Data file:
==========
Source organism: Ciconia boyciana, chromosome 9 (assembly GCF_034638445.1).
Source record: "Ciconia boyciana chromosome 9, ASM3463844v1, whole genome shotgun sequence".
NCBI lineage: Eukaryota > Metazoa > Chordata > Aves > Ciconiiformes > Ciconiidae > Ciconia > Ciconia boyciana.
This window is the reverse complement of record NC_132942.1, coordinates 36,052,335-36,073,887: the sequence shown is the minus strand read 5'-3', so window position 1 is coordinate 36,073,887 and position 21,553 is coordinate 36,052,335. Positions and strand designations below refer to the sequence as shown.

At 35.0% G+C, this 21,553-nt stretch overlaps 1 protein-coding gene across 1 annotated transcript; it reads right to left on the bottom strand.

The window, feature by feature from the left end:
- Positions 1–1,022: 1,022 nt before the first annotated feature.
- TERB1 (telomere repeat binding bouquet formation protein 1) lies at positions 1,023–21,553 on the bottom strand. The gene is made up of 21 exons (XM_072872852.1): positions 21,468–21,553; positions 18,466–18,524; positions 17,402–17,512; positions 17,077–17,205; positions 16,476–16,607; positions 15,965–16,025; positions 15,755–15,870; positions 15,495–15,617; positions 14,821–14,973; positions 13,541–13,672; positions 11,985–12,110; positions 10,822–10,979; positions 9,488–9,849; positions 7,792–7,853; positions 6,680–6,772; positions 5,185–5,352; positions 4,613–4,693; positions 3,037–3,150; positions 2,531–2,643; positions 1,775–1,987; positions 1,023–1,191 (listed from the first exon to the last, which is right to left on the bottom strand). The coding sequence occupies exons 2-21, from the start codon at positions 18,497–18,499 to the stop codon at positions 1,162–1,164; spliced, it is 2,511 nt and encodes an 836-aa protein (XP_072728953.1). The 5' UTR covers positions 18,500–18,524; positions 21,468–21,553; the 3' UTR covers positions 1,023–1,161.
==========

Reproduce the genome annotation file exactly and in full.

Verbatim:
Source organism: Ciconia boyciana, chromosome 9 (assembly GCF_034638445.1).
Source record: "Ciconia boyciana chromosome 9, ASM3463844v1, whole genome shotgun sequence".
NCBI lineage: Eukaryota > Metazoa > Chordata > Aves > Ciconiiformes > Ciconiidae > Ciconia > Ciconia boyciana.
This window is the reverse complement of record NC_132942.1, coordinates 36,052,335-36,073,887: the sequence shown is the minus strand read 5'-3', so window position 1 is coordinate 36,073,887 and position 21,553 is coordinate 36,052,335. Positions and strand designations below refer to the sequence as shown.

At 35.0% G+C, this 21,553-nt stretch overlaps 1 protein-coding gene across 1 annotated transcript; it reads right to left on the bottom strand.

The window, feature by feature from the left end:
- Positions 1–1,022: 1,022 nt before the first annotated feature.
- TERB1 (telomere repeat binding bouquet formation protein 1) lies at positions 1,023–21,553 on the bottom strand. The gene is made up of 21 exons (XM_072872852.1): positions 21,468–21,553; positions 18,466–18,524; positions 17,402–17,512; positions 17,077–17,205; positions 16,476–16,607; positions 15,965–16,025; positions 15,755–15,870; positions 15,495–15,617; positions 14,821–14,973; positions 13,541–13,672; positions 11,985–12,110; positions 10,822–10,979; positions 9,488–9,849; positions 7,792–7,853; positions 6,680–6,772; positions 5,185–5,352; positions 4,613–4,693; positions 3,037–3,150; positions 2,531–2,643; positions 1,775–1,987; positions 1,023–1,191 (listed from the first exon to the last, which is right to left on the bottom strand). The coding sequence occupies exons 2-21, from the start codon at positions 18,497–18,499 to the stop codon at positions 1,162–1,164; spliced, it is 2,511 nt and encodes an 836-aa protein (XP_072728953.1). The 5' UTR covers positions 18,500–18,524; positions 21,468–21,553; the 3' UTR covers positions 1,023–1,161.